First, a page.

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healthcare-cogs-2016By Jenny Ekelund

Constituency models are generally acknowledged as the most appropriate and representative governance form for global health partnerships, particularly for those with a large number of stakeholders tackling complex, systemic issues. The model is not perfect, however, and the advent of the SDGs and the new emphasis on universalism has encouraged many partnerships to reflect on their mandate, remit and working practices.

TPI recently completed a study for the newly transformed International Health Partnership for UHC 2030, the movement for progress towards universal health coverage. The research examined constituency models of working in global health partnerships to help inform the working practices of the new partnership Steering Committee. We spoke to 38 individuals representing global partnership secretariats and individual organisations from a range of sectors about their experiences and some fascinating themes emerged:

  • Country constituencies in particular can suffer from limited resources and struggle to engage meaningfully. One solution favoured by several partnerships studied was to support communication through the appointment of dedicated ‘focal points’ to serve alongside each constituency member. This allowed the Steering Committee representative to concentrate on strategic matters (making it easier for more senior representatives to take part), with the focal point ensuring effective liaison with the constituency and Secretariat;
  • The partnerships studied reported some difficulty engaging individuals with the right level of experience. One partnership had successfully introduced tailored coaching arrangements to allow more junior representatives to contribute fully, but this practice was not widespread;
  • It was acknowledged that good governance ultimately hinges on the right individuals with the right skill sets being appointed to the Steering Committee. Many suggested that Secretariat effort should be invested in writing job descriptions for the representatives, in order that only those with a full appreciation of the time commitment and expectations will accept the role;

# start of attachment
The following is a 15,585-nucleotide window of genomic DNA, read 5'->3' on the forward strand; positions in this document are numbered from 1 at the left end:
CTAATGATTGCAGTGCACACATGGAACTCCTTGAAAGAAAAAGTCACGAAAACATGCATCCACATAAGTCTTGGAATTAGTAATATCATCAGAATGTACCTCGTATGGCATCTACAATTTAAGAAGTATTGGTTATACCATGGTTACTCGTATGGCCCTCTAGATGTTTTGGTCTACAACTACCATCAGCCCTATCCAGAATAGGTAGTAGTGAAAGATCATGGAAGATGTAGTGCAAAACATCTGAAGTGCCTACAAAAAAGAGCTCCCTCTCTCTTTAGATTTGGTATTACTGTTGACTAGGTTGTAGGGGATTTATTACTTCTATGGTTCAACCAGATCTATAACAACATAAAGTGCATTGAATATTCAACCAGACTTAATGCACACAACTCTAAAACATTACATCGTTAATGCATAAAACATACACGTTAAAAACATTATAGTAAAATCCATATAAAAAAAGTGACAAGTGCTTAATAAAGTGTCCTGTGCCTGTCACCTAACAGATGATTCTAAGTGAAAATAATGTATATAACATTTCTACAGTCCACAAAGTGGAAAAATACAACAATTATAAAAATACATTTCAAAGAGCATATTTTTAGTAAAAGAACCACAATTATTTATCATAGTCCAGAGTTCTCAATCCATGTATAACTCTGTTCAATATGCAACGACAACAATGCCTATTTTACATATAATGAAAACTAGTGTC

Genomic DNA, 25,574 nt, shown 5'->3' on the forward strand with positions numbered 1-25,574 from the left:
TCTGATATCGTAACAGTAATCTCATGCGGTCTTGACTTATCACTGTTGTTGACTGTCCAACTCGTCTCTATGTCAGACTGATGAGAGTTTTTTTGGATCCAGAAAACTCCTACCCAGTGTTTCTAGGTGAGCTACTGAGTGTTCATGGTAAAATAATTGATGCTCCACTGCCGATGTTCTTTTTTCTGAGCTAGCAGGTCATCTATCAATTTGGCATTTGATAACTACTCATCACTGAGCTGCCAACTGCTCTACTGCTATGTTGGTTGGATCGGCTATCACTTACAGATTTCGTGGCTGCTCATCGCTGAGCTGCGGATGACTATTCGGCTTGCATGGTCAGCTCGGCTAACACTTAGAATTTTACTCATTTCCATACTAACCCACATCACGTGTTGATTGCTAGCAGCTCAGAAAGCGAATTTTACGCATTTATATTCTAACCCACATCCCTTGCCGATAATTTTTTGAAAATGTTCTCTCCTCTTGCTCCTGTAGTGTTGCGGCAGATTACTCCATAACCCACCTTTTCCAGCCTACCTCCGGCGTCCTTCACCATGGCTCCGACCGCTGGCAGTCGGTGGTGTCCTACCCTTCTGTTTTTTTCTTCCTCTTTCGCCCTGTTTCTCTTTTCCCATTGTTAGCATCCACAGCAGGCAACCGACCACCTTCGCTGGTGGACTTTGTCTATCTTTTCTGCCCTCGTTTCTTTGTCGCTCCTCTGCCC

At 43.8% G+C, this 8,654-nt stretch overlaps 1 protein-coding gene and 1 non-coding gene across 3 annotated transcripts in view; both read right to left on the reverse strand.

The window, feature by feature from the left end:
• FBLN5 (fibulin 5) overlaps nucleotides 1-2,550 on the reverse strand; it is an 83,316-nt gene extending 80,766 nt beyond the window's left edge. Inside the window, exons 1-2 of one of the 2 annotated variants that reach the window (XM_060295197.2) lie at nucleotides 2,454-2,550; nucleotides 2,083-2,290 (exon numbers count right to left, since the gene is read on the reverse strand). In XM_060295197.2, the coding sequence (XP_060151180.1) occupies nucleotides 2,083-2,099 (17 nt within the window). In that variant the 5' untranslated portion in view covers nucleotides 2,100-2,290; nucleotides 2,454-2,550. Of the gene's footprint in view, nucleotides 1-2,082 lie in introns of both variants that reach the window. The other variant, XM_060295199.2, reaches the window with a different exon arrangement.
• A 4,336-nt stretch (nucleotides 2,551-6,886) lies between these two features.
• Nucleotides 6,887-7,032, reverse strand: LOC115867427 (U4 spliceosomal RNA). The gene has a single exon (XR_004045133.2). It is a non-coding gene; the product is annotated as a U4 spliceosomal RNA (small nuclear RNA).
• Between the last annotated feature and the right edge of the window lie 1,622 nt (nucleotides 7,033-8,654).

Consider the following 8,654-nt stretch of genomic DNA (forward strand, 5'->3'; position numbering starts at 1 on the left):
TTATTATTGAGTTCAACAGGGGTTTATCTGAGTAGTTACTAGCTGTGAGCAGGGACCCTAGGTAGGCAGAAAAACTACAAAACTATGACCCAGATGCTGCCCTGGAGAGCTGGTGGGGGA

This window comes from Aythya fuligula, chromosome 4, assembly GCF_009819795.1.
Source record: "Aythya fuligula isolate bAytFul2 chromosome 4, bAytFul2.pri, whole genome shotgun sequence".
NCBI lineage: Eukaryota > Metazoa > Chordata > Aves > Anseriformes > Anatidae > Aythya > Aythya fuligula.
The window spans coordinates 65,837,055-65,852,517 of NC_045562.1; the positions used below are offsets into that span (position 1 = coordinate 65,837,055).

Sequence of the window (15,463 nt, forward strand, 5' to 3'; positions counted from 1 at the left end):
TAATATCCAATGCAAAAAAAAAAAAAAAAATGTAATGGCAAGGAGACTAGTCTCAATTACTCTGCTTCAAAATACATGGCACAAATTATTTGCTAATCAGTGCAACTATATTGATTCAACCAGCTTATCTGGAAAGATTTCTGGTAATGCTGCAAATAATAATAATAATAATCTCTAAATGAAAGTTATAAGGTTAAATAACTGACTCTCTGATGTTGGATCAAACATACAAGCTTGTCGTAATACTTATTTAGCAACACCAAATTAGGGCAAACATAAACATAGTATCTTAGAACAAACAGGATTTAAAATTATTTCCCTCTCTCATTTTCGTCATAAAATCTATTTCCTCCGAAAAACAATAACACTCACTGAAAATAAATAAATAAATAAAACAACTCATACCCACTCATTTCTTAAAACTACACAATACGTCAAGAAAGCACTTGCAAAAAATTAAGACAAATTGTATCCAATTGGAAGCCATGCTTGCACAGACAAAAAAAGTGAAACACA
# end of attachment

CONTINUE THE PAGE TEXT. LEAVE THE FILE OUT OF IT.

• Over-inclusiveness can lead to bureaucracy overload – it was recognised that 12-15 individuals is the ideal number for an effective board, but many partnerships studied featured over 30 board seats, usually to accommodate political realities. This can make dialogue and decision-making more challenging;
  • The constituency model comes with high transaction costs which can be minimised by giving as much autonomy as possible to individual constituencies to manage their own affairs. This also encourages ownership and leadership;
  • Balancing influence among constituencies is a constant challenge; inevitably well-resourced constituencies are better prepared and more able to influence. Others cited clear dominance of more powerful players within the constituencies. There are few easy answers to this, but some suggested that a skilled Chair can work with these dynamics to ensure all parties have a voice;
  • Constituencies are sometimes guilty of sending replacements who are poorly briefed or change position from meeting to meeting- one solution is to require constituencies to nominate one representative and one designated alternate only;
  • It is crucial not to underestimating the need to invest time and effort to ensure mutual trust and respect between partners, especially up-front (e.g. industry is viewed by some as a source of cash only). A strong solution proposed for this was that potential new constituency players should be involved in designing their own engagement model from the outset, rather than being invited to join a rigid agreement that may not suit their needs or maximise the value they can bring.
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Julia Gilbert

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